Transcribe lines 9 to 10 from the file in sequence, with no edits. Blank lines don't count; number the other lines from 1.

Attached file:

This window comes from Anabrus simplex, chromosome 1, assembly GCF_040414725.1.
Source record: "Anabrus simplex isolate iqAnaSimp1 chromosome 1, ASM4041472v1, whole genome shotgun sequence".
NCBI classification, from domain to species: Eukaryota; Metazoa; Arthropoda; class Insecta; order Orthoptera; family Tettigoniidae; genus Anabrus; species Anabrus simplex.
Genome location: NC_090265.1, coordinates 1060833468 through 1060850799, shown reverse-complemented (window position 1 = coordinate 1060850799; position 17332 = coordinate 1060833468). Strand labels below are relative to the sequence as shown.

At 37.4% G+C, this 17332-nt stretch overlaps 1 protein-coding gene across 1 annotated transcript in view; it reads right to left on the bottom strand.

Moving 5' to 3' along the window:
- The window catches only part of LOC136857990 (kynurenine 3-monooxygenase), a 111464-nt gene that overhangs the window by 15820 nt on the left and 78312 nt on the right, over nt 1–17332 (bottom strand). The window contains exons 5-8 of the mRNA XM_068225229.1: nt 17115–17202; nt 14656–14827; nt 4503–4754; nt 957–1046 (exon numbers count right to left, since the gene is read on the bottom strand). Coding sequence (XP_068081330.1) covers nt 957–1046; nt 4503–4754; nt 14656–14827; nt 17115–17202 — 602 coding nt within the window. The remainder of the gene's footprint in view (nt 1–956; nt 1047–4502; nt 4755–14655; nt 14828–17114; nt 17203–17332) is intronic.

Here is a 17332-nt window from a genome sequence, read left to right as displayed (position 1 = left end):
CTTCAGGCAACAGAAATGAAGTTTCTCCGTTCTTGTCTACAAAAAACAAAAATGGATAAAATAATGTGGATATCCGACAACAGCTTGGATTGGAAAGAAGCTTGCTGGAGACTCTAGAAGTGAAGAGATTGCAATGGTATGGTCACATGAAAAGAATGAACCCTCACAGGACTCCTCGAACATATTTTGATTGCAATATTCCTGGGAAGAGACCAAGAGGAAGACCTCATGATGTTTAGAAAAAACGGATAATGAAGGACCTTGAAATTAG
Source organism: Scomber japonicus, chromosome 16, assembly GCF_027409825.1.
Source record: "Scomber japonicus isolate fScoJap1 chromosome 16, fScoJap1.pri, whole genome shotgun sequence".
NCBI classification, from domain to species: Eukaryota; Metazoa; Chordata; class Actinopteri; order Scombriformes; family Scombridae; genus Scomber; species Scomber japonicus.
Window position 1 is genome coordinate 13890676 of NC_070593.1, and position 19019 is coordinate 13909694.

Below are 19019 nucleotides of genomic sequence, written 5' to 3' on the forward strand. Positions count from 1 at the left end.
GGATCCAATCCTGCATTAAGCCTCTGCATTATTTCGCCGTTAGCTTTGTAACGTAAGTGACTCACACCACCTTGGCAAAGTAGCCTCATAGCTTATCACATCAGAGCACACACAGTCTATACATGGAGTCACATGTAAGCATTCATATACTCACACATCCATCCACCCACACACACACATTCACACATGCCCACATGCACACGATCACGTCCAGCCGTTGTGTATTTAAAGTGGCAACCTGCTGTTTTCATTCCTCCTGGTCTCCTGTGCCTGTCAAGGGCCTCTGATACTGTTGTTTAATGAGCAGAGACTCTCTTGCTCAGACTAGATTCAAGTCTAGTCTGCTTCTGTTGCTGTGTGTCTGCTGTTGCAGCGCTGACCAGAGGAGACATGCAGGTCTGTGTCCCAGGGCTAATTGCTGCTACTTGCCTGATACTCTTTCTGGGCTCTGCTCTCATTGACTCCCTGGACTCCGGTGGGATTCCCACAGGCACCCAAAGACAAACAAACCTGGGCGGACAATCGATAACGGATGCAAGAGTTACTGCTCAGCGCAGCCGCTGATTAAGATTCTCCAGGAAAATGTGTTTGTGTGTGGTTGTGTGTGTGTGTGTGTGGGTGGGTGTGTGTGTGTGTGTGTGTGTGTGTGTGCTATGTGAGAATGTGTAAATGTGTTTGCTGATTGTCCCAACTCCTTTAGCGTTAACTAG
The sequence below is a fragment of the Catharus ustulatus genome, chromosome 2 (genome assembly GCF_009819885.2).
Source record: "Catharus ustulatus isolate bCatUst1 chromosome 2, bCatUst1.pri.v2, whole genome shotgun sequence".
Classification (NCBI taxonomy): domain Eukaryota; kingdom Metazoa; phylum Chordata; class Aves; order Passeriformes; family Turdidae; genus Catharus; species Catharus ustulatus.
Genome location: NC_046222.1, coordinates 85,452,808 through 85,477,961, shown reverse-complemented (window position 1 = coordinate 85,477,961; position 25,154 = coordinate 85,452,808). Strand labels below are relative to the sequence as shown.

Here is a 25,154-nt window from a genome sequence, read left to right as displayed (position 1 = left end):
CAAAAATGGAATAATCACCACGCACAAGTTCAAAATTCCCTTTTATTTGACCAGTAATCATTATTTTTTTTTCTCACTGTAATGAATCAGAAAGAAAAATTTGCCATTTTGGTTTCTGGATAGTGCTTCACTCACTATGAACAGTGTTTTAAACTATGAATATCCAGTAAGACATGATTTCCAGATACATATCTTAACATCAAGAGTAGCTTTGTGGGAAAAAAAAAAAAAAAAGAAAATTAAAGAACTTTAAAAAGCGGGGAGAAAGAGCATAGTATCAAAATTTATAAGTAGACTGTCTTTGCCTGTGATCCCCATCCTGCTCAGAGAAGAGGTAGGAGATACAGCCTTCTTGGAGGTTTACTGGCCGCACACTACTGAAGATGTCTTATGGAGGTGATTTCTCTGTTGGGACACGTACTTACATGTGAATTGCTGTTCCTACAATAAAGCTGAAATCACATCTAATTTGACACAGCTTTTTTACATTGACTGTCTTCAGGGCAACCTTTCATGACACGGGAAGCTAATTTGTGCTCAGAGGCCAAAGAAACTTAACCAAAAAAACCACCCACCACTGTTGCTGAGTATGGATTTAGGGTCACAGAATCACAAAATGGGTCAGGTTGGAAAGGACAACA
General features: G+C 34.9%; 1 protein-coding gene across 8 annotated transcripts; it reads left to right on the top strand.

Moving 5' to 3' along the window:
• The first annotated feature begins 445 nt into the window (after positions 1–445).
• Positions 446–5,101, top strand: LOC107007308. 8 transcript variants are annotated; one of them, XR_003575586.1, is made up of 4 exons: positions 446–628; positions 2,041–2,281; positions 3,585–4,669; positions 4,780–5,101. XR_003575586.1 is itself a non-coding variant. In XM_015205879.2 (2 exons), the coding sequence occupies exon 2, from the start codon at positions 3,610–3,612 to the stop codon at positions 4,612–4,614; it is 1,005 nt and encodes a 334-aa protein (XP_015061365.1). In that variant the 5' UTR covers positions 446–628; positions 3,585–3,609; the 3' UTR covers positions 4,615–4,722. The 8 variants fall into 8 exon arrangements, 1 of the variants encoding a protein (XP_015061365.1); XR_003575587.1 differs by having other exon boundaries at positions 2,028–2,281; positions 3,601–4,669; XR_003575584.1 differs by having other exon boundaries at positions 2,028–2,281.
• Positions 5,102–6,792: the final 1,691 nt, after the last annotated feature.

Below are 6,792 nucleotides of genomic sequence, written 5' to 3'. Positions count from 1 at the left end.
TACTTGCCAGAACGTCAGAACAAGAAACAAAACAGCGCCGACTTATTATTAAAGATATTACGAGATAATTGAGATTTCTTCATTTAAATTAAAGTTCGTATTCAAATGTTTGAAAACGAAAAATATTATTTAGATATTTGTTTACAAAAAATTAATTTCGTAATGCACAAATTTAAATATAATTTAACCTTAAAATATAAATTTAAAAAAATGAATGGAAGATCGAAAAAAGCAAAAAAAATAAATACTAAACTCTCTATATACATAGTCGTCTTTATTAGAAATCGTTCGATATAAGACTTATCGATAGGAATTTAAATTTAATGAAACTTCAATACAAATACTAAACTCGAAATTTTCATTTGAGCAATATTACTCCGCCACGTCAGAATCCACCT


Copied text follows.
CTTCAGGCAACAGAAATGAAGTTTCTCCGTTCTTGTCTACAAAAAACAAAAATGGATAAAATAATGTGGATATCCGACAACAGCTTGGATTGGAAAGAAGCTTGCTGGAGACTCTAGAAGTGAAGAGATTGCAATGGTATGGTCACATGAAAAGAATGAACCCTCACAGGACTCCTCGAACATATTTTGATTGCAATATTCCTGGGAAGAGACCAAGAGGAAGACCTCATGATGTTTAGAAAAAACGGATAATGAAGGACCTTGAAATTAG
Source organism: Scomber japonicus, chromosome 16, assembly GCF_027409825.1.